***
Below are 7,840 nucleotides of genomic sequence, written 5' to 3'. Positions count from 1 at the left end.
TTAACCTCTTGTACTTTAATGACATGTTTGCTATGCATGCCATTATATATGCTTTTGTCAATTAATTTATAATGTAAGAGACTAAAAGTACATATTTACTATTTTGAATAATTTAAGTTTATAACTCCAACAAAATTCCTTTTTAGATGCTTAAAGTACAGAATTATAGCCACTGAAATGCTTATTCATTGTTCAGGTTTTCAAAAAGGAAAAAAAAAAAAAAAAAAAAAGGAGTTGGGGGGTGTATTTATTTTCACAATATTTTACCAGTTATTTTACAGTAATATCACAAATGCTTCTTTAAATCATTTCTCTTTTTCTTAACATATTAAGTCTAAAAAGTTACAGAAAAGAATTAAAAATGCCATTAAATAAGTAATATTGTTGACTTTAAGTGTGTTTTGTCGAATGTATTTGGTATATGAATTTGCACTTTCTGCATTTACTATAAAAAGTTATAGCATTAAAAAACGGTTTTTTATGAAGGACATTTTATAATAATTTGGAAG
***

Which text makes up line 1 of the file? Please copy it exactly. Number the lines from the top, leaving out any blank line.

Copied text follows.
Below are 7,840 nucleotides of genomic sequence, written 5' to 3'. Positions count from 1 at the left end.